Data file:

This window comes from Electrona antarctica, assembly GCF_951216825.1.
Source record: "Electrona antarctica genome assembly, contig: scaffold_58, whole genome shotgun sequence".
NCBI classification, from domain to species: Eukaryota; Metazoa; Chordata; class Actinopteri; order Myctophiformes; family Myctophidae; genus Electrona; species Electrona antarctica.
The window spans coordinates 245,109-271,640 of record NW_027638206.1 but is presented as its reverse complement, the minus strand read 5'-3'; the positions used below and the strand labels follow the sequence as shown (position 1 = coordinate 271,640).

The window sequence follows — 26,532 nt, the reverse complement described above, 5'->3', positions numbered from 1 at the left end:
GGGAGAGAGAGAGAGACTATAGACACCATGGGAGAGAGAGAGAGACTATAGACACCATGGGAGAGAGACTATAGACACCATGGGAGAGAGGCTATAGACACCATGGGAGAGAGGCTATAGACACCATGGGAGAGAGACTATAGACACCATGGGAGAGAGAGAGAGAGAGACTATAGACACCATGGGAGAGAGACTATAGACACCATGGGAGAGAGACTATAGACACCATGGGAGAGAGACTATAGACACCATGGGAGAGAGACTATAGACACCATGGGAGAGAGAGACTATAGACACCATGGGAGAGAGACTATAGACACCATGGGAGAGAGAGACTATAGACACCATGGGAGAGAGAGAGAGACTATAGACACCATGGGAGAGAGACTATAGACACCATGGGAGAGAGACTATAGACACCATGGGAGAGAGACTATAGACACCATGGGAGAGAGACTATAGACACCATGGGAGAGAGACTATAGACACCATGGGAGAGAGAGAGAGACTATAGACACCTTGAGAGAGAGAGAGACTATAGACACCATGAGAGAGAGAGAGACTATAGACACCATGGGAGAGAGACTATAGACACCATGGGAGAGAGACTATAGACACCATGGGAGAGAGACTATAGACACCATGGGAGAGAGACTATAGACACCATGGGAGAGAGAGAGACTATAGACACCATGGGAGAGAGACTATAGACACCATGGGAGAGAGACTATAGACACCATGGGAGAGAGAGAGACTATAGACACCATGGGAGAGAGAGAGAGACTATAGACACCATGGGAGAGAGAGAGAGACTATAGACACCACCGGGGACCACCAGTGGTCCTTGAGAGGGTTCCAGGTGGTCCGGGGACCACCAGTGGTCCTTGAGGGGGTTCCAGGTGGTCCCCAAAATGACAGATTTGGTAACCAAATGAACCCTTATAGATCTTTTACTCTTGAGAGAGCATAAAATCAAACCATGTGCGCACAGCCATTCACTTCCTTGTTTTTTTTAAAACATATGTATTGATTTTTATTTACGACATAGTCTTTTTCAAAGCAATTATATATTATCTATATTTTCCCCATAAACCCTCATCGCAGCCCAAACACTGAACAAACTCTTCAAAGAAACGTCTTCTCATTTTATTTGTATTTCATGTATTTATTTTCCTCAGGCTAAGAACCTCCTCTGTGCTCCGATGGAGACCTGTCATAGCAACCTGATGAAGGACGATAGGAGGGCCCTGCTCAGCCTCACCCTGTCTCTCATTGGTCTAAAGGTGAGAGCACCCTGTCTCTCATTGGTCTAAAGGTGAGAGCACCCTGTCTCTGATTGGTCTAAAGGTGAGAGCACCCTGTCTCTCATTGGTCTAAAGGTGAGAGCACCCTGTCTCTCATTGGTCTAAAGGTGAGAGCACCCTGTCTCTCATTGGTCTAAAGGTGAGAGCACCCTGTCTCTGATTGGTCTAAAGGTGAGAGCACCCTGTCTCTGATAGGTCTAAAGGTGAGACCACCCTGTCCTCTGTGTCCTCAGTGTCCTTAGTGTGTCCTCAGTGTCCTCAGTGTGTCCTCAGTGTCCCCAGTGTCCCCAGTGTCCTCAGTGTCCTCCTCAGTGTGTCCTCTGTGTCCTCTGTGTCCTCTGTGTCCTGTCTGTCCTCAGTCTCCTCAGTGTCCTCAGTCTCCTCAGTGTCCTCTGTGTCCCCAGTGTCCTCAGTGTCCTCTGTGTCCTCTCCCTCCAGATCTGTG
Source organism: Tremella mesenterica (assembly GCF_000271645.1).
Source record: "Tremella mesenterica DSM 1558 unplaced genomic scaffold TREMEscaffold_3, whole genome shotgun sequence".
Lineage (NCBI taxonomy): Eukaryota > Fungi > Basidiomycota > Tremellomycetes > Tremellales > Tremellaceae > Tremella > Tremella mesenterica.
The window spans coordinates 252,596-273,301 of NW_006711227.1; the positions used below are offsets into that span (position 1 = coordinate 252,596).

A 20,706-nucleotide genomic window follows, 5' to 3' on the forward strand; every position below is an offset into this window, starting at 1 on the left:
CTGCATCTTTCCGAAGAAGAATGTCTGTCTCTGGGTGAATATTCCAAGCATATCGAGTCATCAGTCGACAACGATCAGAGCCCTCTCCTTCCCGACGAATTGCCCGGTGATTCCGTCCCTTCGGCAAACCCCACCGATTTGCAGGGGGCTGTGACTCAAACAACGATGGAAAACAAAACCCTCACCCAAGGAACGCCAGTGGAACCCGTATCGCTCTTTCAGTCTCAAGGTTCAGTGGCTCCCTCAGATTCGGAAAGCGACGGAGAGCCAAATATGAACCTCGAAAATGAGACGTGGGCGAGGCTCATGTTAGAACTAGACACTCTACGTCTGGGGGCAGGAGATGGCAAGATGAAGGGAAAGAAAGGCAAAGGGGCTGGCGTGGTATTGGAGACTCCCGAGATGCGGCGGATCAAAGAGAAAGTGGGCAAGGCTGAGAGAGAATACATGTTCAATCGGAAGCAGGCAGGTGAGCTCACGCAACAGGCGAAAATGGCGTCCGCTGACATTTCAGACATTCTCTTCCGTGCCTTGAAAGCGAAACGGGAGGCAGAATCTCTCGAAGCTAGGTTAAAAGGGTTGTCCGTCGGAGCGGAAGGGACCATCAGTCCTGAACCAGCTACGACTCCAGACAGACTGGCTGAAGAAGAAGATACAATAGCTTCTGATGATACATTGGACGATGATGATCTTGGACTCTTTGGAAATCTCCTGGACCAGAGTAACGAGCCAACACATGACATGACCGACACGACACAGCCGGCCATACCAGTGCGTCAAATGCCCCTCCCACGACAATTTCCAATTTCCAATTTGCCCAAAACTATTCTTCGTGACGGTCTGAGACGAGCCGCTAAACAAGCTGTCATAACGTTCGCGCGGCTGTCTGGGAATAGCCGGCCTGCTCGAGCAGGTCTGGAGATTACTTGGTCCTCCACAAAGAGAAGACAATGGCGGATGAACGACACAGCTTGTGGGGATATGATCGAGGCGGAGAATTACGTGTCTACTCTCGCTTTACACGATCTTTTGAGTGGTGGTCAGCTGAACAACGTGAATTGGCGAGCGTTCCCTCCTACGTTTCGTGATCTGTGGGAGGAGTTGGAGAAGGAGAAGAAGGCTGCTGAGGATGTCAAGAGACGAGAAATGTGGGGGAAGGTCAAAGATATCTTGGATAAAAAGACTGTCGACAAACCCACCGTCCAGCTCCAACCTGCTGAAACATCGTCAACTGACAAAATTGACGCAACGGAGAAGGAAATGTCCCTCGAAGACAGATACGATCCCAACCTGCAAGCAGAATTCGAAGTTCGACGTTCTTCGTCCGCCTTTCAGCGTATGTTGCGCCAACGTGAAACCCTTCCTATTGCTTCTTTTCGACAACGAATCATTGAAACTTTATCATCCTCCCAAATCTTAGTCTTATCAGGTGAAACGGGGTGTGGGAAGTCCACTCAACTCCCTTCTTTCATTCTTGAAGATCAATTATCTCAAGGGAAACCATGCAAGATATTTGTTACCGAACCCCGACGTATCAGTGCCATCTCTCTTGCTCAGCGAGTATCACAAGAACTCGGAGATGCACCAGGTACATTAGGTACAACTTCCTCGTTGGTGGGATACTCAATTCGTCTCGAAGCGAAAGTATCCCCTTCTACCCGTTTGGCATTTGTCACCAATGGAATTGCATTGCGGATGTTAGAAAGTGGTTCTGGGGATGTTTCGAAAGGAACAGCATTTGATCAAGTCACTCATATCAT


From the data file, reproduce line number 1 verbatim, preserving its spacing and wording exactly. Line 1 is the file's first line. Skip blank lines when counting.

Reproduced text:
This window comes from Electrona antarctica, assembly GCF_951216825.1.